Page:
The only way is up?

By Benedict De Meulemeester

By Benedict De Meulemeester on 21/10/2009

At the end of last week, the oil price broke through the 75 dollar per barrel level that had been the resistance level for some months. At the moment of writing these words, the Brent price is at exactly 77 dollar per barrel. At first sight the oil markets seem to share in the bullishness which has been observed in stock markets recently. On the other hand, the positive mood is much more prudent than the reckless upward shocks that we saw in 2007 and the beginning of 2008. The oil price is no longer racing uphill at a rate of 5 - 6 dollar per day.

This seems to be logical if you consider the current macro-economic context. Yes, there is some more positive news n the world economic front. But on the other hand, it is also clear that recovering from such a deep recession is not an easy, straight-line process. The small-step but continuous rise in oil price since February however has brought the oil price significantly higher. The 77 dollars that we see now is almost double the low of 39,55 that we saw on the 18th of February.

An important element to consider however, is the contango effect. The oil price that you read about in the papers is the month ahead oil price, i.e. the price of the futures contract for the next month for which futures contracts are traded. Today, with the 77 dollars, that is December 2009. In February, with the 39,55, that was April 2009. And what is important is that at that moment, the April 2009 contract had dropped a lot more than the December 2009 contract, which was trading at 46,28 dollar per barrel on the 18th of February. This is due to the contango effect that we have observed all year long in the oil markets, meaning that futures prices rise the further you go into the future. From this perspective, the oil price has not doubled, but risen by 66,9%.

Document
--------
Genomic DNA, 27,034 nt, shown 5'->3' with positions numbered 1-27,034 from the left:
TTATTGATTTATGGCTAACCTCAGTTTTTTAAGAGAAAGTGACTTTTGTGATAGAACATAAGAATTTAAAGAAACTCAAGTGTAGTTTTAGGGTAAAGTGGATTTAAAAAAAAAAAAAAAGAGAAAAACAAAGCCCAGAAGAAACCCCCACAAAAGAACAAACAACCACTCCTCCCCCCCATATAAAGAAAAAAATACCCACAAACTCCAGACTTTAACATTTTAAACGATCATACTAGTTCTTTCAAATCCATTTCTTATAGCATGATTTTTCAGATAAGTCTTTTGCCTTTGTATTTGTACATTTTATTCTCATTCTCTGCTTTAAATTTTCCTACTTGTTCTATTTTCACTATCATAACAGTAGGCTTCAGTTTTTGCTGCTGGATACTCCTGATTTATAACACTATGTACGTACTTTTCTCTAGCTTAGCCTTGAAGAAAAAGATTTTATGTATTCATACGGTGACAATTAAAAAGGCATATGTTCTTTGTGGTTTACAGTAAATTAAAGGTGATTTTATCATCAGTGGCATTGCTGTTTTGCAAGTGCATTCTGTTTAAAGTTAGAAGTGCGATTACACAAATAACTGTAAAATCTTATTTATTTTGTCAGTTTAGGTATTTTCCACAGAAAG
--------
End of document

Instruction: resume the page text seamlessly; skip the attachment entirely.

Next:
Second element to consider for European buyers of oil and gas prices linked to the oil price, is the currency effect. On February the 18th, you could buy 1,2537 dollars with 1 euro. Yesterday, this had risen to 1,4939. This means that the December 2009 contract was worth 36,91 euro per barrel on February the 18th and it has now risen to 51,54 euro per barrel, a 40% rise. This explains why oil-indexed gas prices for 2010 have not doubled.

Still, a 40% rise is considerable. The reasons are unclear. It is provoked by falling dollar value. The correlation between euro/dollar rate and oil prices seems to be one of the few that has survived the crisis. Colder weather conditions in key consuming reasons could be another reasons. Or maybe, we will find out in a few months that the Chinese are consuming more oil again. I'll let you know.


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